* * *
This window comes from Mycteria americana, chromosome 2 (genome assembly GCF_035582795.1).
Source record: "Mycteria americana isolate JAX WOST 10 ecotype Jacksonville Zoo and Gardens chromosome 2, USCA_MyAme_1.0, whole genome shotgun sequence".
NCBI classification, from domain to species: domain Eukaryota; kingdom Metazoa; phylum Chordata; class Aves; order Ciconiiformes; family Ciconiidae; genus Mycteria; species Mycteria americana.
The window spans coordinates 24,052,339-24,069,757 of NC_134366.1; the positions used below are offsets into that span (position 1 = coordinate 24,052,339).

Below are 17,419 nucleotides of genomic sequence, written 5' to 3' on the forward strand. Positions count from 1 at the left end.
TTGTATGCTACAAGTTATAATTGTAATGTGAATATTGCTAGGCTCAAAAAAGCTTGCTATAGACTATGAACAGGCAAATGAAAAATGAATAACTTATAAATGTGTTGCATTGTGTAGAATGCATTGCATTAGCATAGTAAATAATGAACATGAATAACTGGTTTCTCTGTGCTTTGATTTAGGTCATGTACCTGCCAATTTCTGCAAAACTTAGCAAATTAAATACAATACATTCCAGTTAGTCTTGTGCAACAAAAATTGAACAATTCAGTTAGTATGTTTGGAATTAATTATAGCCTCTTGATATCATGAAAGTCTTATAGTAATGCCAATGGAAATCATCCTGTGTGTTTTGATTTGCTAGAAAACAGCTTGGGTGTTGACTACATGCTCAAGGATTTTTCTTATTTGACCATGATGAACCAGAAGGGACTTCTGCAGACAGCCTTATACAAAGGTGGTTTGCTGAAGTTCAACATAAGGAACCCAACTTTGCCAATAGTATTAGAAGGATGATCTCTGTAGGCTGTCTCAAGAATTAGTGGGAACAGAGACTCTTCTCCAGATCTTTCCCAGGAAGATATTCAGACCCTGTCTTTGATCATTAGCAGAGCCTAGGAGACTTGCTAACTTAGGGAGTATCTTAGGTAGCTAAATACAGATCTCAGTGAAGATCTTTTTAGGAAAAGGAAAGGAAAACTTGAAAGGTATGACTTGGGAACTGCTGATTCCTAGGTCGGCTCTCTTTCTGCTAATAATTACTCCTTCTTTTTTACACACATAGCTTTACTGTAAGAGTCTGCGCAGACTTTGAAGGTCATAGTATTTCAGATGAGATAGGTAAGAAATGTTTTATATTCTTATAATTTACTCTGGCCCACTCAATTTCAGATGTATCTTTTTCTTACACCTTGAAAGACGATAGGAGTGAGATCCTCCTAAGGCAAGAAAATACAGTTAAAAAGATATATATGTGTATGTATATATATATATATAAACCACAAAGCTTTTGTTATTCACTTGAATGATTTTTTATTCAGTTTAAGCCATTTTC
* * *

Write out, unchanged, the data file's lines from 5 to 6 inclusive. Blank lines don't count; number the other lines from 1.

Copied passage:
Below are 17,419 nucleotides of genomic sequence, written 5' to 3' on the forward strand. Positions count from 1 at the left end.
TTGTATGCTACAAGTTATAATTGTAATGTGAATATTGCTAGGCTCAAAAAAGCTTGCTATAGACTATGAACAGGCAAATGAAAAATGAATAACTTATAAATGTGTTGCATTGTGTAGAATGCATTGCATTAGCATAGTAAATAATGAACATGAATAACTGGTTTCTCTGTGCTTTGATTTAGGTCATGTACCTGCCAATTTCTGCAAAACTTAGCAAATTAAATACAATACATTCCAGTTAGTCTTGTGCAACAAAAATTGAACAATTCAGTTAGTATGTTTGGAATTAATTATAGCCTCTTGATATCATGAAAGTCTTATAGTAATGCCAATGGAAATCATCCTGTGTGTTTTGATTTGCTAGAAAACAGCTTGGGTGTTGACTACATGCTCAAGGATTTTTCTTATTTGACCATGATGAACCAGAAGGGACTTCTGCAGACAGCCTTATACAAAGGTGGTTTGCTGAAGTTCAACATAAGGAACCCAACTTTGCCAATAGTATTAGAAGGATGATCTCTGTAGGCTGTCTCAAGAATTAGTGGGAACAGAGACTCTTCTCCAGATCTTTCCCAGGAAGATATTCAGACCCTGTCTTTGATCATTAGCAGAGCCTAGGAGACTTGCTAACTTAGGGAGTATCTTAGGTAGCTAAATACAGATCTCAGTGAAGATCTTTTTAGGAAAAGGAAAGGAAAACTTGAAAGGTATGACTTGGGAACTGCTGATTCCTAGGTCGGCTCTCTTTCTGCTAATAATTACTCCTTCTTTTTTACACACATAGCTTTACTGTAAGAGTCTGCGCAGACTTTGAAGGTCATAGTATTTCAGATGAGATAGGTAAGAAATGTTTTATATTCTTATAATTTACTCTGGCCCACTCAATTTCAGATGTATCTTTTTCTTACACCTTGAAAGACGATAGGAGTGAGATCCTCCTAAGGCAAGAAAATACAGTTAAAAAGATATATATGTGTATGTATATATATATATATAAACCACAAAGCTTTTGTTATTCACTTGAATGATTTTTTATTCAGTTTAAGCCATTTTC